Edmir Sokoli Discusses How He Made a Name for Himself In the Construction Industry

Edmir Sokoli is a self-made entrepreneur who has successfully converted his passion for landscaping into a healthy and growing business.

Born in Albania, he moved with his family to the United States when he was twelve years old. Neither he nor his family could speak English, but Edmir never let his circumstances slow him down. He quickly developed a love for sports in general and American Football in particular and played on his high school and college football teams.

After college, Edmir found success in landscaping and paving. He worked in the industry for nearly 20 years, honing his craft and developing contacts and friendships along the way. After several years of working for a close friend’s landscaping business, he decided to venture out on his own in New Jersey.

Through local advertising and a clear focus on quality and customer satisfaction, he has been able to steadily grow the company since its inception, and he remains optimistic about the future.

  1. What do you currently do at your company?

I would say that I’m the project manager. I talk to our customers to make sure they’re satisfied with what we design for them, and once we have a design that the customer likes, we follow through with the project under my leadership. We specialize in patios and the beautiful landscapes around them.

  1. What was the inspiration behind your business?

My father owned a construction company when I was a child, and I often went out and worked alongside him. We did a lot of work with landscaping and pavers, so I was kind of brought up into that environment. That experience turned me on to landscaping as a career choice, but it also instilled a desire to have my own business. My father firmly believed that success was the ability to work for yourself, to be your own boss and make your own money doing what you love. So, with all of that in mind, starting my own landscape business almost feels like an inevitability.

  1. What defines your way of doing business?

Being honest and forthright. I try to be straight up, clear cut, and I don’t beat around the bush. I’m honest, and I do great work. There’s not much more to it than that, and there doesn’t need to be.

  1. What sets you apart from your competition?

I think it’s a combination of our designs and our design process and approach for each individual project. We work very closely with our customers, to make sure that we give them exactly what they want for the amount of money that they’re paying. We don’t just tell them they’ll get one thing, take their money, and deliver something different or inferior. We aim to please our customers, because whatever makes the customer happy is, in turn, good for us as a business.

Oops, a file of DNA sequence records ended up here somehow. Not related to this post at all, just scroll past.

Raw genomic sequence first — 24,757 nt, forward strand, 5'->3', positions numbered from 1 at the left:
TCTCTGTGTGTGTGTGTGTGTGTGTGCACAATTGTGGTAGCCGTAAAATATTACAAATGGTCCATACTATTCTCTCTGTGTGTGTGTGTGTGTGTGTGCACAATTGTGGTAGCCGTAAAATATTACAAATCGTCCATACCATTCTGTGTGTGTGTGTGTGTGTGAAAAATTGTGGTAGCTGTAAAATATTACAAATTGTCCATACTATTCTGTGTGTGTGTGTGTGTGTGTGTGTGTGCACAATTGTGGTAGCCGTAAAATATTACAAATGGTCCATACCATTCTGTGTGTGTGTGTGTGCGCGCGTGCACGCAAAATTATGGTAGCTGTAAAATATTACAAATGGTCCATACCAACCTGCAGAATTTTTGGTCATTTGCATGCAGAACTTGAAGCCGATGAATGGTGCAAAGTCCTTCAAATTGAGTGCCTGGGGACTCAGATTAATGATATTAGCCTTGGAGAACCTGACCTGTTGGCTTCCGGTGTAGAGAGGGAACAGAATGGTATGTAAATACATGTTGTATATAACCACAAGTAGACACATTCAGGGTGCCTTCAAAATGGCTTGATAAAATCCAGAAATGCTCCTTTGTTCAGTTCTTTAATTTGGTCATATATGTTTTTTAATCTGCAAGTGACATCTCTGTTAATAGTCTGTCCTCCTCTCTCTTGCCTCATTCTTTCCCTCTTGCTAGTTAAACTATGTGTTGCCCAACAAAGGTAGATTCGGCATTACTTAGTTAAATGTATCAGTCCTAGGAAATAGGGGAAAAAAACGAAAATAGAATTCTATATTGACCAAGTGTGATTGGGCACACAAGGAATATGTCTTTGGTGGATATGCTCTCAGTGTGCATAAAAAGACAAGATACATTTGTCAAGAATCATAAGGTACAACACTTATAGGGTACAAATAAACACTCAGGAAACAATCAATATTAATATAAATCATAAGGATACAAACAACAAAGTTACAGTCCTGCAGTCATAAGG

1. What keys to being productive can you share?

When I’m on the worksite, I set the pace by example. I’m out there working and leading the pack. When we’re working together, we often function a lot like an assembly line, so when I set the pace, everyone follows. So, I guess my key to productivity is to lead by example.

  1. How do you measure success?

Longevity of the business, I suppose. That’s how I measure success. If you’ve been working at something for a long time, and you’re always getting referrals from people who like your work, then your company succeeds. A company that can’t do that is a company that won’t be around for very long.

  1. What advice would you give to others aspiring to succeed in your field?

I guess the advice I would give is to focus on consistency and persistence. There will be times when you’ve got plenty of customers calling in and plenty of work to do, and there will be times when nobody is calling even after you put the work into advertising. You’ve got to be consistent, take the bad with the good, and keep putting the work in if you want to succeed.

  1. What are some of your favorite things to do outside of work?

More than anything, spending time with my family. I try to take my daughter out to the park often. Spending quality time with my family is one of the most important things I can think of. Time is a precious commodity, and I’d rather spend most of it with them.

  1. How would your colleagues describe you?

More than anything else, I think they’d describe me as extremely hard working. No matter what the job is, I’ll be out there giving it my best.

  1. How do you maintain a solid work life balance?

To be honest, well, I don’t. I work so much, and I’m always running around, even on my days off. I’m always trying to get work done. Having your own company is a crazy thing.

I have taken to setting schedules for myself. I can write stuff down on a notepad, so I know exactly what I need to get done on any given day. It helps to keep me organized, so I’m not bouncing around inefficiently from one thing to the next and wasting time.

  1. What is one piece of technology that helps you the most in your daily routine?

I don’t want to sound cheesy, but my phone probably helps me more than anything else. It connects me both to my customers and my work, and it puts the internet at my fingertips, so I can buy supplies or do research from anywhere. It’s an absolute necessity.

  1. What has been the hardest obstacle you’ve overcome?

Probably just trying to adapt when I came to this country with my family at 12 years old. We didn’t speak any English, and overcoming that language barrier when I went to school was one of my biggest challenges.

  1. What is one piece of advice that you have never forgotten?

When I was little, before I came to the US, my grandfather used to tell me to always make time for the people who would make time for you. I think that advice applies to all facets of life, whether personal or professional, and it’s something that I try to live by.



Your email address will not be published. Required fields are marked *